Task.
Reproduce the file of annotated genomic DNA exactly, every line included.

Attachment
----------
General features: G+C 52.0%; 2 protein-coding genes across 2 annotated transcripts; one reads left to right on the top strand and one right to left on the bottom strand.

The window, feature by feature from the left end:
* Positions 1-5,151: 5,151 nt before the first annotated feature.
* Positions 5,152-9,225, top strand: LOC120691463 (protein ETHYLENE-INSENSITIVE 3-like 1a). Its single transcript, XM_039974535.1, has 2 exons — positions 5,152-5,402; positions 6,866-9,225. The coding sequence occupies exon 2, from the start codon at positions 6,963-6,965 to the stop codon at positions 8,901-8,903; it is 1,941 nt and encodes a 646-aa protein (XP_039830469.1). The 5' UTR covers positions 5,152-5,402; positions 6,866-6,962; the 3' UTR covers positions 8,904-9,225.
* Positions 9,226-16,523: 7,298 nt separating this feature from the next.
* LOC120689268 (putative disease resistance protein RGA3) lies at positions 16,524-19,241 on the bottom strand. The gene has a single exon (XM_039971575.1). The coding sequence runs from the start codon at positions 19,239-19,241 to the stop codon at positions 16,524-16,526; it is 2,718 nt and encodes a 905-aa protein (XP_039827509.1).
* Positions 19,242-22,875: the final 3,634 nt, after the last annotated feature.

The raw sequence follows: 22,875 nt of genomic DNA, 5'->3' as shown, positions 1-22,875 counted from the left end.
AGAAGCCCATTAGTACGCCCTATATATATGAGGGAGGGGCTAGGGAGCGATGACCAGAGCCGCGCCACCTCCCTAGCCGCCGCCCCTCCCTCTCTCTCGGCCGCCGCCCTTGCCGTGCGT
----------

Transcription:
General features: G+C 52.0%; 2 protein-coding genes across 2 annotated transcripts; one reads left to right on the top strand and one right to left on the bottom strand.

The window, feature by feature from the left end:
* Positions 1-5,151: 5,151 nt before the first annotated feature.
* Positions 5,152-9,225, top strand: LOC120691463 (protein ETHYLENE-INSENSITIVE 3-like 1a). Its single transcript, XM_039974535.1, has 2 exons — positions 5,152-5,402; positions 6,866-9,225. The coding sequence occupies exon 2, from the start codon at positions 6,963-6,965 to the stop codon at positions 8,901-8,903; it is 1,941 nt and encodes a 646-aa protein (XP_039830469.1). The 5' UTR covers positions 5,152-5,402; positions 6,866-6,962; the 3' UTR covers positions 8,904-9,225.
* Positions 9,226-16,523: 7,298 nt separating this feature from the next.
* LOC120689268 (putative disease resistance protein RGA3) lies at positions 16,524-19,241 on the bottom strand. The gene has a single exon (XM_039971575.1). The coding sequence runs from the start codon at positions 19,239-19,241 to the stop codon at positions 16,524-16,526; it is 2,718 nt and encodes a 905-aa protein (XP_039827509.1).
* Positions 19,242-22,875: the final 3,634 nt, after the last annotated feature.

The raw sequence follows: 22,875 nt of genomic DNA, 5'->3' as shown, positions 1-22,875 counted from the left end.
AGAAGCCCATTAGTACGCCCTATATATATGAGGGAGGGGCTAGGGAGCGATGACCAGAGCCGCGCCACCTCCCTAGCCGCCGCCCCTCCCTCTCTCTCGGCCGCCGCCCTTGCCGTGCGT